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Exemption seekers are often middle-class, college-educated white people, but there are often a mix of views and philosophies. Exemption hot spots like Sedona, Ariz., and rural northeast Washington have concentrations of both alternative medicine-preferring as well as government-fearing libertarians.
Opposition to vaccines "is putting people together that normally would not be together," observed Elizabeth Jacobs, a University of Arizona epidemiologist looking at that state's rising exemption rates.
What many of exemption-seeking parents share, however, is a mental calculation that the dangers to their children of vaccine-preventable diseases are less important than the possible harms from vaccine. Or they just don't believe health officials, putting more stock in alternative sources -- often discovered through Internet searches.
"We are being told this by every government official, teacher, doctor that we need vaccines to keep us safe from these diseases. I simply don't believe that to be true. I believe all the diseases in question were up to 90 percent in decline before mass vaccines ever were given. I don't think vaccines are what saved the world from disease. I think effective sewer systems, nutrition, and handwashing (are the reasons)," said Sabrina Paulick, of Ashland, Ore. She's part-time as a caregiver for elderly people in their homes and a mother of a 4-year-old daughter.
Parents say they'd like to reserve the right to decide what vaccinations their children should get, and when. Health officials reply that vaccinations are recommended at an early age to protect children before they encounter a dangerous infection. "If you delay, you're putting a child at risk," said Gerri Yett, a nurse who manages Alaska's immunization program.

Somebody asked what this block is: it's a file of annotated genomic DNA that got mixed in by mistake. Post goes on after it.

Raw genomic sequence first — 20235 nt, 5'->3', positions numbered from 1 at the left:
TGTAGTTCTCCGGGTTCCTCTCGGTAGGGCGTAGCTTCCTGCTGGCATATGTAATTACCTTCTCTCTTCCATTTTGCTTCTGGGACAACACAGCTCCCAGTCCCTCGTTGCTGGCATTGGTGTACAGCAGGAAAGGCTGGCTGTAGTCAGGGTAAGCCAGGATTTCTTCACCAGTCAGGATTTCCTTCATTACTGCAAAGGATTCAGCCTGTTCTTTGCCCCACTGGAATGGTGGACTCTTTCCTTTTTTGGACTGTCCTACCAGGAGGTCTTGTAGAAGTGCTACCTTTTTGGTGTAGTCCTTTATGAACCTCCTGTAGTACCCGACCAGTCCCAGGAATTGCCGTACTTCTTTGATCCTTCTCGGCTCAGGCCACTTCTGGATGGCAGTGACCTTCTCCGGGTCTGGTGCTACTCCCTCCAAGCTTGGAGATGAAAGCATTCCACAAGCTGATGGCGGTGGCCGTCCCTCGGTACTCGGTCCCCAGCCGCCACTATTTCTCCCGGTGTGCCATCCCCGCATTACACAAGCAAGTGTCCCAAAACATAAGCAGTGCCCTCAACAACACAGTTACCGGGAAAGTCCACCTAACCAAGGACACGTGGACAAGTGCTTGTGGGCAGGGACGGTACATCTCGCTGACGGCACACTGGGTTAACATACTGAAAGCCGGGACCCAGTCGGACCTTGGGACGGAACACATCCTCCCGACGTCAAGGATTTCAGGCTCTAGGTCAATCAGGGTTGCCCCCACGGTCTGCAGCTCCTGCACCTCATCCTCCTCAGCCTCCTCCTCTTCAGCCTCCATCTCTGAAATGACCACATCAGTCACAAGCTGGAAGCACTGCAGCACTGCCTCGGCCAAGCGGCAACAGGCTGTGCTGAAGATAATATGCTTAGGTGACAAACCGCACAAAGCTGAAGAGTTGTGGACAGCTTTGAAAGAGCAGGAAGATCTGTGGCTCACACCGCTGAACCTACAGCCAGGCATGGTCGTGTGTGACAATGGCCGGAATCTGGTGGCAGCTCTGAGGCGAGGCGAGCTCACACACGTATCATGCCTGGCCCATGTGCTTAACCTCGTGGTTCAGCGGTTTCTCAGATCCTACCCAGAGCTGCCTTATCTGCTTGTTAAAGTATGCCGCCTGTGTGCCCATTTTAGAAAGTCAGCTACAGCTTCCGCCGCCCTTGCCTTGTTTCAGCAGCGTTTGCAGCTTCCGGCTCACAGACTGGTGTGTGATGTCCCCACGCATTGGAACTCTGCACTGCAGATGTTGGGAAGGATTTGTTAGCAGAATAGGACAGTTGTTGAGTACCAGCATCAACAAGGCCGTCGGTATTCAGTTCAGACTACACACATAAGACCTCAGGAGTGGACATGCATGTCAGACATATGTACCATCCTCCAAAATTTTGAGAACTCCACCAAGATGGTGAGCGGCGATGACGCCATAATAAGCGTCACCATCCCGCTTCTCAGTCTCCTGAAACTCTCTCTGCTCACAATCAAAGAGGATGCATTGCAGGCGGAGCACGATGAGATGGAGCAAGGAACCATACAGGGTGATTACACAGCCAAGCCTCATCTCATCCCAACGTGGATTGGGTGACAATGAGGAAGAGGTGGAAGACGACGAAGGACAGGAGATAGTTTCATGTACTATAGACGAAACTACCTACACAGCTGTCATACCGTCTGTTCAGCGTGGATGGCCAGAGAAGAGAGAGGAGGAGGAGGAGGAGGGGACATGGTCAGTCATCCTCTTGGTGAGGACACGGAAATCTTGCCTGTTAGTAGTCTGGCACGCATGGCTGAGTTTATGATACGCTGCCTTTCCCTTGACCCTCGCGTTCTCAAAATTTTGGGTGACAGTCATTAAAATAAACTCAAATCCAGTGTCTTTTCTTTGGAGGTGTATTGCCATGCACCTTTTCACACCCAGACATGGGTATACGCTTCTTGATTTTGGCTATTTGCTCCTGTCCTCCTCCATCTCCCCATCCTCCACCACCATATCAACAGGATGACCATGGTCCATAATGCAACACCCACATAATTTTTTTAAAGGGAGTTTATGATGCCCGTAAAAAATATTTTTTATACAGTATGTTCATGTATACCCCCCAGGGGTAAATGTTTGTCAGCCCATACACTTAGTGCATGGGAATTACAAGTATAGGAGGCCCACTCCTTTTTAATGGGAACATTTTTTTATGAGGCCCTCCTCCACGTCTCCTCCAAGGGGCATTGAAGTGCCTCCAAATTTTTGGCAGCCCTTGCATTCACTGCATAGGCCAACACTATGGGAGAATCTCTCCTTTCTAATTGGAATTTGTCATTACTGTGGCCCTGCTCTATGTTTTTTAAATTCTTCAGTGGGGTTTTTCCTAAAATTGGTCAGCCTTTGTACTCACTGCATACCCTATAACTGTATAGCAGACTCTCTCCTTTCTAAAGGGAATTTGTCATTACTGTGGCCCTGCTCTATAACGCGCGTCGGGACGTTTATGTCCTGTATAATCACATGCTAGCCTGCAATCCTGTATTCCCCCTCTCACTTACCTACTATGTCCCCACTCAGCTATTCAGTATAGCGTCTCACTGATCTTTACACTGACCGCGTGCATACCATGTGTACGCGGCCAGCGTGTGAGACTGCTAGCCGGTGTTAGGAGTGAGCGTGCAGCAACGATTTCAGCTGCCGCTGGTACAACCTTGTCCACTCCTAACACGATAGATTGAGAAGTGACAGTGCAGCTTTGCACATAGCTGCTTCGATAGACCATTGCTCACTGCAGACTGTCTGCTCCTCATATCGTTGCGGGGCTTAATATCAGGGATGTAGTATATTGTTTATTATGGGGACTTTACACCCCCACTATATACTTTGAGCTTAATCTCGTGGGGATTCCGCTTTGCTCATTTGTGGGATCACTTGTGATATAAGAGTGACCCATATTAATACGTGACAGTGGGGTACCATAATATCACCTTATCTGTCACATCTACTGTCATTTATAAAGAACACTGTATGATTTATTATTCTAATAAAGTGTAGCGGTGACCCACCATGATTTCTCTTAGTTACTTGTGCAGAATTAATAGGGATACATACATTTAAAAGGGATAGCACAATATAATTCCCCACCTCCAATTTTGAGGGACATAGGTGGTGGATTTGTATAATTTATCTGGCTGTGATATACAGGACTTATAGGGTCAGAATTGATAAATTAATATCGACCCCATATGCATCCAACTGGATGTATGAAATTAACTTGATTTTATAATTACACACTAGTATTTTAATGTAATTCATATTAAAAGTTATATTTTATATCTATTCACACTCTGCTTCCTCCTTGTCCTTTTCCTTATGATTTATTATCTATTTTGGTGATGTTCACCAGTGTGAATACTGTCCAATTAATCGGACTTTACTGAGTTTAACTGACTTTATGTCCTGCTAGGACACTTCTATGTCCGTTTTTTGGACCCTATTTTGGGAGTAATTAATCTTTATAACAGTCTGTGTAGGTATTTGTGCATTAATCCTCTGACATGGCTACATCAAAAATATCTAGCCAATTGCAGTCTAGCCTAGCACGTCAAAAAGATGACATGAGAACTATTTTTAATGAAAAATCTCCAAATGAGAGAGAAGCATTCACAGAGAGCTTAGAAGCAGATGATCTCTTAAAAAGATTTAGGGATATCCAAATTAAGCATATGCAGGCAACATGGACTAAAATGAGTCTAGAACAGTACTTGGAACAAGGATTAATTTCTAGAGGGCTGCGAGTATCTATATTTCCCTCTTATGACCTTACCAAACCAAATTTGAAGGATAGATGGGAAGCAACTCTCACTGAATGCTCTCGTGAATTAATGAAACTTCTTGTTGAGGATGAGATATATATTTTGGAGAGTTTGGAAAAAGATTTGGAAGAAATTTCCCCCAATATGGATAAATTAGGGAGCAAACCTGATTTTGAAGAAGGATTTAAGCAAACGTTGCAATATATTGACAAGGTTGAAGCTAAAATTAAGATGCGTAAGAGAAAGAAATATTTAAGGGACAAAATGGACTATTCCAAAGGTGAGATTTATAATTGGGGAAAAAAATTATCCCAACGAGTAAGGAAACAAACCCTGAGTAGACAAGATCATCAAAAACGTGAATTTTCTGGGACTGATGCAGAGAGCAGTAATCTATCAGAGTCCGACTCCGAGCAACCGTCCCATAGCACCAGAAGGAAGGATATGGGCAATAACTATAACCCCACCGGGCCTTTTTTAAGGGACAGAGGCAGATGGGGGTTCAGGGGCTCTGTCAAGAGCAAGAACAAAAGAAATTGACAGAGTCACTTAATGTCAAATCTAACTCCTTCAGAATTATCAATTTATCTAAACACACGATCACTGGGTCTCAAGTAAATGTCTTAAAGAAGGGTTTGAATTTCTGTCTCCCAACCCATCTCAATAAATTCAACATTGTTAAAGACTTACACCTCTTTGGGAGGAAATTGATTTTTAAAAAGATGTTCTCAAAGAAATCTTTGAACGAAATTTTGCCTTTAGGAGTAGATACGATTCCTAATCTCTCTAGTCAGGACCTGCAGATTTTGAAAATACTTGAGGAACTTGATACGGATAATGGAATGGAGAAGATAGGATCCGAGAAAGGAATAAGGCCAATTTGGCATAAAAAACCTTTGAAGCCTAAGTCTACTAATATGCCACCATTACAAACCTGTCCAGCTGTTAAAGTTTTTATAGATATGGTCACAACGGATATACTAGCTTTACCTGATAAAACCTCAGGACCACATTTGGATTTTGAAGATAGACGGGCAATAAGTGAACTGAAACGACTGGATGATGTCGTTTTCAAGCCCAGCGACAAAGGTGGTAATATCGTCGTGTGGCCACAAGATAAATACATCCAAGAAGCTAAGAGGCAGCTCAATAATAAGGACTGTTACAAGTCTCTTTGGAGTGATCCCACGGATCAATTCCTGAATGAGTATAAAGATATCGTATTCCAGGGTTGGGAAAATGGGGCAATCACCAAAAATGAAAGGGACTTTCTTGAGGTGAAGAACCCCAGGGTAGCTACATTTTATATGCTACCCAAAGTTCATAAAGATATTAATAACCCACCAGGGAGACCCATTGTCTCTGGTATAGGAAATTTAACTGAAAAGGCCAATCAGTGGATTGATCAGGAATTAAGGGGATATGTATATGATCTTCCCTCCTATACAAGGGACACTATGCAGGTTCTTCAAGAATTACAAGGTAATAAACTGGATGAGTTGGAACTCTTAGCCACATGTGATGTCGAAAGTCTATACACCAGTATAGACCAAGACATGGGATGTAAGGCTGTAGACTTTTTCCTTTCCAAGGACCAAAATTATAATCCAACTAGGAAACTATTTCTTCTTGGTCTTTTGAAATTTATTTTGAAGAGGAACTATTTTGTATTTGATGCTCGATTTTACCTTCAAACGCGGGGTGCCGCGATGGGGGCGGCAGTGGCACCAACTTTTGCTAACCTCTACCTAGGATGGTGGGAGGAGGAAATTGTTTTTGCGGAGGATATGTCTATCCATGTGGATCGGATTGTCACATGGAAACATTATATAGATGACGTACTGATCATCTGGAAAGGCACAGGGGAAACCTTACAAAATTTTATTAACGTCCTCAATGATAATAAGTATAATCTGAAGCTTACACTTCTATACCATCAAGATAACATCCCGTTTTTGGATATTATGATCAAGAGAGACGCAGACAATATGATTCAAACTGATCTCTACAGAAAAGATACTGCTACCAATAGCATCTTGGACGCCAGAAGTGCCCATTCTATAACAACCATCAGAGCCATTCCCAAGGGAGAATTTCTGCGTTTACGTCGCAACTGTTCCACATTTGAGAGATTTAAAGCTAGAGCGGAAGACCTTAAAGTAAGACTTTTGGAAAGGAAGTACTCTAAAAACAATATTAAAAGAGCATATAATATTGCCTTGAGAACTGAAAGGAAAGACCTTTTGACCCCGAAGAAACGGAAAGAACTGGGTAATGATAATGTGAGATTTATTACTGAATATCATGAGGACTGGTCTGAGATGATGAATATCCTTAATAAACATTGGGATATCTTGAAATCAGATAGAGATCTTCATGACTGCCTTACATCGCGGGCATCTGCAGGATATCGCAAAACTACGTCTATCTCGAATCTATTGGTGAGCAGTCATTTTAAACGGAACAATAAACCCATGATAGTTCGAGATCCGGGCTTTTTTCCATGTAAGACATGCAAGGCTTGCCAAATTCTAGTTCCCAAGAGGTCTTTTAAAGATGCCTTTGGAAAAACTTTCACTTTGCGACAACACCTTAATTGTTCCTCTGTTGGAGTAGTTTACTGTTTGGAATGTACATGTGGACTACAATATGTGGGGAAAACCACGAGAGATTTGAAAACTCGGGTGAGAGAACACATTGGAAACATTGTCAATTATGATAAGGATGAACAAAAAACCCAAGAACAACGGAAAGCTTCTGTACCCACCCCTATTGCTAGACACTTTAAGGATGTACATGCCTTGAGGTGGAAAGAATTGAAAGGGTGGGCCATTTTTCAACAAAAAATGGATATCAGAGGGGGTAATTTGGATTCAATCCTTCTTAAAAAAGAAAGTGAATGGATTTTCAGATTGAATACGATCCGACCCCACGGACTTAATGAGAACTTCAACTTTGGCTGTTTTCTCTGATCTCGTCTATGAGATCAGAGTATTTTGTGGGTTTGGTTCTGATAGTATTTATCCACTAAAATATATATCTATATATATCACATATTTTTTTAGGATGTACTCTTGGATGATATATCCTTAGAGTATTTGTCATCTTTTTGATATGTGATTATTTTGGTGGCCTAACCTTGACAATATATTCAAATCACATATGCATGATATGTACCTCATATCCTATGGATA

Analyzing vaccination exemptions is difficult. States collect data differently; some base their exemption rates on just a small sample of schools -- Alaska, for example -- while others rely on more comprehensive numbers. So the AP worked with researchers at CDC, which statistically adjusted some states' 2010-11 data for a better comparison.
It's also not clear when an exemption was invoked against all vaccines and when it was used to excuse just one or two shots. CDC officials think the second scenario is more common.
Also, states differ on some of the vaccines required and what's needed to get an exemption: Sometimes only a box on a form needs to be checked, while some states want letters or even signed statements from doctors.
Meanwhile, some parent groups and others have pushed legislators to make exemptions easier or do away with vaccination requirements altogether. The number of states allowing philosophical exemptions grew from 15 to 20 in the last decade.
Some in public health are exasperated by the trend.
"Every time we give them evidence (that vaccines are safe), they come back with a new hypothesis" for why vaccines could be dangerous, said Kacey Ernst, another University of Arizona researcher.
The exemption increases have come during a time when the government has been raising its estimates of how many children have autism and related disorders. Some experts suggest that parents have listened intently to that message, with some believing the growing roster of recommended shots must somehow be related.
"I don't understand how other people don't see that these two things are related," said Stacy Allan, a Summit, N.J., mother who filed religious exemptions and stopped vaccinating her three children.
Several parents said that while they believe many health officials mean well, their distrust of the vaccine-making pharmaceutical industry only continues to grow.
"I wouldn't be one to say I am absolutely certain these things are hurting our children," said Michele Pereira, an Ashland mother of two young girls. She is a registered nurse and married to an anesthesiologist. While her daughters have had some vaccinations, they have not had the full recommended schedule.
"I feel like there are enough questions out there that I don't want to take the chance," she said.
Copyright 2011 The Associated Press. All rights reserved. This material may not be published, broadcast, rewritten or redistributed.
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